BEIRUT (Reuters) - The Syrian government hit back on Thursday against French criticism of its military campaign in rebel-held Idlib, saying it was targeting terrorist groups that were not party to an agreement to reduce fighting in the rebel-held region.
France said on Wednesday it was extremely concerned by the government offensive in Idlib, the biggest remaining chunk of Syria still held by anti-government rebels, and demanded that commitments made to reduce hostilities there be respected.
Turkey, which borders Idlib, has also called on Russia and Iran to put pressure on Damascus to halt the offensive in a corner of Syria whose population has been swollen by Syrians fleeing government offensives elsewhere.
Syrian state media, citing a foreign ministry source, said the French foreign ministry had shown “great ignorance about what was happening in rural Idlib province”, which it said the army was fighting to “liberate from the terrorism of the Nusra Front and the other terrorist organisations that belong to it”.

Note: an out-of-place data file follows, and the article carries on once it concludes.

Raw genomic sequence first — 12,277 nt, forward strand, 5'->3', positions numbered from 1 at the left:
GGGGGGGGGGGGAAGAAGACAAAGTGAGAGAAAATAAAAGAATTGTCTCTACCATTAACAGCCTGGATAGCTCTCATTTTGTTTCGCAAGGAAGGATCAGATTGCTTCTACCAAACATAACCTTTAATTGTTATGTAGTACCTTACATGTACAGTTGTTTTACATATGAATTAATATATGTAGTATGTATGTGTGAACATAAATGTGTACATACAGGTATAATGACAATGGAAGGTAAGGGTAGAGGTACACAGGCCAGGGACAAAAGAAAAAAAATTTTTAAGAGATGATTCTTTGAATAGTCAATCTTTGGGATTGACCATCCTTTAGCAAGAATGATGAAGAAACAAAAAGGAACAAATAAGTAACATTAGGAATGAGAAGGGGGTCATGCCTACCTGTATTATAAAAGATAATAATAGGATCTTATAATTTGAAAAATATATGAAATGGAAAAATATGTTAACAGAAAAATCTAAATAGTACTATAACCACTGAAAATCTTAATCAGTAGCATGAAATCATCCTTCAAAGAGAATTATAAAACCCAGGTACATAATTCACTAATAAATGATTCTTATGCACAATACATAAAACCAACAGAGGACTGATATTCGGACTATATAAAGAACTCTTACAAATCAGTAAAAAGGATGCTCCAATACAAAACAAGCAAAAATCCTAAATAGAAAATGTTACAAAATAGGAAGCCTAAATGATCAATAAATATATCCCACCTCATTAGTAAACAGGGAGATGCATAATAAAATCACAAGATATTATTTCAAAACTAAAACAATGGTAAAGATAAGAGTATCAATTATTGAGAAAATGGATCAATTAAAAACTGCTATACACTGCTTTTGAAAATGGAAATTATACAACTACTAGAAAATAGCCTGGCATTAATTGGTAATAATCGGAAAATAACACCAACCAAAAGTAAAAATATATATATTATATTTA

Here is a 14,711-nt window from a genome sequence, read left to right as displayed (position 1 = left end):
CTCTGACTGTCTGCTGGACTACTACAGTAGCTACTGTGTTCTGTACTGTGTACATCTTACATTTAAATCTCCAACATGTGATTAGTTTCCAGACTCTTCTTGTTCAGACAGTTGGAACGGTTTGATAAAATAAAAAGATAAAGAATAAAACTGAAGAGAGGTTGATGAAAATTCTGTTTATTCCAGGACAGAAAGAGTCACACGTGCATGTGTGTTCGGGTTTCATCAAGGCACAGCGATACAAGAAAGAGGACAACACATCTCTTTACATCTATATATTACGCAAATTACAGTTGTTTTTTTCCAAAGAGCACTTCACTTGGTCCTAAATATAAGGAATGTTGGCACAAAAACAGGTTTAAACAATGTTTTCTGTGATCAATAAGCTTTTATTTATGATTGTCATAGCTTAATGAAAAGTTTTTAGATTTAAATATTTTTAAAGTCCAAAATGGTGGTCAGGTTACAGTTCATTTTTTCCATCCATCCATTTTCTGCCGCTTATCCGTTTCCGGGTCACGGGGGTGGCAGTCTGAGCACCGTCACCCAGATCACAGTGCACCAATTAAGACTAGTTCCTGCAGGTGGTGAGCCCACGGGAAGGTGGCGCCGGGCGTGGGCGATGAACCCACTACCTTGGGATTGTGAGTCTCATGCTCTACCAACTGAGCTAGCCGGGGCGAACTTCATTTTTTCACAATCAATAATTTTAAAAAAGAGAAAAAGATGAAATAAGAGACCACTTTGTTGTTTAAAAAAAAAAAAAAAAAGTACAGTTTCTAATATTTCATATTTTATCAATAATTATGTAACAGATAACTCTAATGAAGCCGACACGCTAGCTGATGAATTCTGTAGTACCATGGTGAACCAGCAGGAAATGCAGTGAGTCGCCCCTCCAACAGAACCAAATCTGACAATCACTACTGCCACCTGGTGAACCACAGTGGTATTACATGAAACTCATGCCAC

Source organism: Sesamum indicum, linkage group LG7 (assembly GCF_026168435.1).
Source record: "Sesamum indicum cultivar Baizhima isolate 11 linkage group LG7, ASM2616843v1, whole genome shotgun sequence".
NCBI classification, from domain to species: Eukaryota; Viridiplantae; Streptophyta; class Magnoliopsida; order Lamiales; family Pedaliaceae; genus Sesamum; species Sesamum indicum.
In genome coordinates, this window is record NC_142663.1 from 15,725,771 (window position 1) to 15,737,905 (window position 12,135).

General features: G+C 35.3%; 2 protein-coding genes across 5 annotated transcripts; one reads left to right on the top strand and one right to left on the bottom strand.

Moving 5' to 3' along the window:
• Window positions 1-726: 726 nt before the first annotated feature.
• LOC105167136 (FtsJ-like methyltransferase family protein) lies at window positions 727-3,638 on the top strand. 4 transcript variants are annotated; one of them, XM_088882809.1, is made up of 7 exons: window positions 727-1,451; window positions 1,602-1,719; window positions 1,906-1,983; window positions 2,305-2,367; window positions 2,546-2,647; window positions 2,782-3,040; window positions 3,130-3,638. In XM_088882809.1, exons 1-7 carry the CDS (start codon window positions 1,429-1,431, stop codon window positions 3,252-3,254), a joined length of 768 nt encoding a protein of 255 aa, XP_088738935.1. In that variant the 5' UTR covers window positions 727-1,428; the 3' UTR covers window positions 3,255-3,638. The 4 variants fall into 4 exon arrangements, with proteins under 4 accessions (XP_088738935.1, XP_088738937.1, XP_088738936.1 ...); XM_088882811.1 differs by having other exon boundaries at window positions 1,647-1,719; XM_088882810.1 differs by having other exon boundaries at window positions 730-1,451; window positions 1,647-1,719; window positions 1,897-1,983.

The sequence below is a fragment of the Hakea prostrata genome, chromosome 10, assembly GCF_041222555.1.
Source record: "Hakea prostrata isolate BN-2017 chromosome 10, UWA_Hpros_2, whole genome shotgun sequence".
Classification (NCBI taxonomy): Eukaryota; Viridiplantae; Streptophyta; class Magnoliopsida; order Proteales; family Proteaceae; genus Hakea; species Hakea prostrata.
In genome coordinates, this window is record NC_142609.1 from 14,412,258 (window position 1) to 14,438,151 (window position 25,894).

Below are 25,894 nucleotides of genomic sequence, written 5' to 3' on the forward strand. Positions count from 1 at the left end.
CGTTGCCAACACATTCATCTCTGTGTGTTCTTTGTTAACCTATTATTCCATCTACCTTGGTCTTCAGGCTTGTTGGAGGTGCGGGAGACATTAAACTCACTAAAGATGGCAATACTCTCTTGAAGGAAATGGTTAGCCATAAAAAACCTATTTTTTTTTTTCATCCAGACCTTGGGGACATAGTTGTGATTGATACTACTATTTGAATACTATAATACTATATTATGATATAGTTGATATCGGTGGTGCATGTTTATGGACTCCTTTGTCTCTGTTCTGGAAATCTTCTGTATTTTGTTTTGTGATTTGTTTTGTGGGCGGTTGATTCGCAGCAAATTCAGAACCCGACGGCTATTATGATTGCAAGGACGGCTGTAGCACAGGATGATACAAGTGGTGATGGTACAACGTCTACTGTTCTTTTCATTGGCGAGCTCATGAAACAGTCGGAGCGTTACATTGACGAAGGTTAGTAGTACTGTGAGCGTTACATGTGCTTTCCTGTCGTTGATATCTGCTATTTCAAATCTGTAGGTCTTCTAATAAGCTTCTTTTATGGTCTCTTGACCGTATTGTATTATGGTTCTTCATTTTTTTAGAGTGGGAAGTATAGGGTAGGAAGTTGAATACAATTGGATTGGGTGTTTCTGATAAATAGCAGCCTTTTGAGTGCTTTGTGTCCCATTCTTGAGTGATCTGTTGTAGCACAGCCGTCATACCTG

The statement also denied the army had targeted civilians or hospitals, as alleged by France.
Turkey has accused the Syrian government of using the presence of the Nusra Front, which now fights under the banner of the Tahrir al-Sham alliance, as an excuse to attack civilians and moderate opposition groups.
Syrian government forces backed by allied militia are targeting an air base in southeastern Idlib province.
Humanitarian aid organisations, rescuers and activists allege the Syrian and Russian air forces strike hospitals, schools and market places in congested residential areas in rebel-held towns.
Both the Syrian army and Moscow deny hitting civilian areas and say intensive raids only strike at militants.
Earlier this month, jets bombed a maternity hospital in the city of Maarat al Numan in Idlib province, a major hospital serving thousands of people, killing five people including a newborn baby and injuring scores, according to the Syrian American Medical Society (SAMS) and other relief groups.
Writing by Tom Perry; Editing by Catherine Evans